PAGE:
In this age of “big data,” the ability to derive meaning from a sea of numbers is becoming more and more valuable to project success and business development. According to our own Director of Analytics & Research, Nick Morrelli, “Data analysis, as it relates to marketing, is the process of evaluating information from different sources to derive meaning, identify trends and influence business decisions.” Metaphorically, it’s a bit like panning for gold - and this age of “big data” is the new Gold Rush. A study done by the International Data Corporation (IDC) forecasts that worldwide revenues from data analytics will grow from $130 billion in 2016, to over $200 billion in 2020.
For iProspect’s Project Management Office (PMO), data analysis is a core requirement to fine-tune process, establish accurate prioritization, and lead the team in fulfilling the schedule and strategy of our clients. Since we interact with all departments here at iProspect, our Project Managers have visibility into the challenges and areas of emphasis for the entire business in which they are supporting. With this level of visibility, they should be responsible for guiding the team in terms of what information to consistently review for specific opportunities. Effective data analysis is a result of correctly reviewing the right data at the right time.
On one client account that I support at iProspect, we start each week with a team-wide dashboard review meeting of key performance indicators through various data visualizations and timeframes, to form a transparent status of our work that is delivered to the client. Some of these key performance indicators include natural search keyword rankings and segmented website traffic. Team members from every department help connect the dots to paint a picture for our client, in the most straight-forward way possible. Over the past eight months that our team has held this meeting, we saved 80 hours of worktime due to the streamlined data collection and collaborative review. I also found that holding this meeting at the beginning of each week sets a tone of curiosity and data-focused mindset in everyone’s work throughout the week.
Continuous account-level data analysis is important to identify the team’s performance trends, and monitor its established processes to discover areas for improvement. It’s only worthwhile to conduct this consistent analysis, however, when high-impact actions are appropriately identified. Otherwise, it’s a wasted effort. While this seems like a simple concept, complacency is common with consistent reviews and the important point is to know how to avoid that. This is achieved when the relevancy of the analyzed data is identified. With the staggering amount of information available, there needs to be prioritization around what is the most potentially telling and impactful data to review. The prioritization order should always be based around what will most benefit our clients.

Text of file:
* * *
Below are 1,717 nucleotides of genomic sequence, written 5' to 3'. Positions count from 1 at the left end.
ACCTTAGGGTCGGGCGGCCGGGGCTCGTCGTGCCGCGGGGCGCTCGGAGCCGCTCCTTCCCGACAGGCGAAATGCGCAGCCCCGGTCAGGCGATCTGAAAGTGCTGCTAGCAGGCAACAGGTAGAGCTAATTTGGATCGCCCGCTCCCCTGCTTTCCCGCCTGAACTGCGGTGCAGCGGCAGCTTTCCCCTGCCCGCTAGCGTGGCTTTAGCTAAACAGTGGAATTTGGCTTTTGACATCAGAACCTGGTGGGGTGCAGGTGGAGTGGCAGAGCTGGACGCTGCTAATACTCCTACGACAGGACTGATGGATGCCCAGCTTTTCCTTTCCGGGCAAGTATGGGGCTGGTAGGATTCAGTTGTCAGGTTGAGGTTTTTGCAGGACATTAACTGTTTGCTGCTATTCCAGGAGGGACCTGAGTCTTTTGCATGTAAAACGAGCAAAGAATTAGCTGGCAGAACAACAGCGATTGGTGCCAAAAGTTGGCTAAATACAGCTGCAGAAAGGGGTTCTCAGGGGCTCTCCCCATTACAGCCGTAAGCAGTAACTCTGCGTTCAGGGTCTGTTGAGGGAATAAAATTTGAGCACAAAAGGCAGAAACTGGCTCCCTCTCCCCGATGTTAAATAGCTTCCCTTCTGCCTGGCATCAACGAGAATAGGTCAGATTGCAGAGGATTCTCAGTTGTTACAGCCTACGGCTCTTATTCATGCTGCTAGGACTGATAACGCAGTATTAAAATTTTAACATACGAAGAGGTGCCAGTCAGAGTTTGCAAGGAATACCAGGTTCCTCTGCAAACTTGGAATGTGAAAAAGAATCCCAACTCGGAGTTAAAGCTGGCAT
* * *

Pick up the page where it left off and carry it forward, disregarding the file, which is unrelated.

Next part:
The most immediate ways we as Project Managers positively influence our teams through data analysis are seen in resourcing and scheduling. Typically, this will come from identifying performance inefficiencies and inaccurate forecasting. A common Project Management practice that addresses both issues is to review the actual hours needed to complete a project, against the initially planned hours, or baselines. At iProspect, we refer to this as the team’s “velocity”. Historical baselines are used to establish accurate and faster delivery timelines for in-depth proposals like content gap analyses. These baselines and velocities are also used in Scrum team environments, where estimated levels of effort drive team workloads, speed in scheduling task completion dates, and helping to keep our employees appropriately engaged in client work.
While not all answers can be found in the numbers, data analysis will always play an important role in improving account operations and delivering the right information to make better business decisions. iProspect’s Project Managers use their unique leadership position over the team’s total scope of work to draw meaningful insights that make significant differences for their clients. Conducting frequent and sound data analysis helps our PMO schedule and prioritize tasks at faster velocities to create a win-win situation for our clients: a better performing account team that, in turn, ensures long-term success for our clients.